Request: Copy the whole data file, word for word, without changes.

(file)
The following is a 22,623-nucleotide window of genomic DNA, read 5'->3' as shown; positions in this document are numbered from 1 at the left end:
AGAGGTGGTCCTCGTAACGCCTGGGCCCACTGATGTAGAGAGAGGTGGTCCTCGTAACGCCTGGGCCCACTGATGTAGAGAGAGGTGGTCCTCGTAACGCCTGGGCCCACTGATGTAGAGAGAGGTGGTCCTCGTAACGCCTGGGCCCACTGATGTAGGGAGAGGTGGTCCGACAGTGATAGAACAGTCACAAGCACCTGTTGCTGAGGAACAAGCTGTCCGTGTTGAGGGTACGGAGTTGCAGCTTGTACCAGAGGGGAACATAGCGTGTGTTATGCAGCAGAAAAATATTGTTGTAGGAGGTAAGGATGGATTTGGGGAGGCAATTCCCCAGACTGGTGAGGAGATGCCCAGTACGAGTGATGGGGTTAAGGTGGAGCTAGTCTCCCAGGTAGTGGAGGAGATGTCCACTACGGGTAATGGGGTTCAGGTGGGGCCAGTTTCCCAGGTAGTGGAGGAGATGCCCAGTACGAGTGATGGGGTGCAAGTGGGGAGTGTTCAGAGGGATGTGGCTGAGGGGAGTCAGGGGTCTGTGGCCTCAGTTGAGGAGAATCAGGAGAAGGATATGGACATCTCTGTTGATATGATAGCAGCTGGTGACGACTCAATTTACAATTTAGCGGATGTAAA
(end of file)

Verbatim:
The following is a 22,623-nucleotide window of genomic DNA, read 5'->3' as shown; positions in this document are numbered from 1 at the left end:
AGAGGTGGTCCTCGTAACGCCTGGGCCCACTGATGTAGAGAGAGGTGGTCCTCGTAACGCCTGGGCCCACTGATGTAGAGAGAGGTGGTCCTCGTAACGCCTGGGCCCACTGATGTAGAGAGAGGTGGTCCTCGTAACGCCTGGGCCCACTGATGTAGGGAGAGGTGGTCCGACAGTGATAGAACAGTCACAAGCACCTGTTGCTGAGGAACAAGCTGTCCGTGTTGAGGGTACGGAGTTGCAGCTTGTACCAGAGGGGAACATAGCGTGTGTTATGCAGCAGAAAAATATTGTTGTAGGAGGTAAGGATGGATTTGGGGAGGCAATTCCCCAGACTGGTGAGGAGATGCCCAGTACGAGTGATGGGGTTAAGGTGGAGCTAGTCTCCCAGGTAGTGGAGGAGATGTCCACTACGGGTAATGGGGTTCAGGTGGGGCCAGTTTCCCAGGTAGTGGAGGAGATGCCCAGTACGAGTGATGGGGTGCAAGTGGGGAGTGTTCAGAGGGATGTGGCTGAGGGGAGTCAGGGGTCTGTGGCCTCAGTTGAGGAGAATCAGGAGAAGGATATGGACATCTCTGTTGATATGATAGCAGCTGGTGACGACTCAATTTACAATTTAGCGGATGTAAA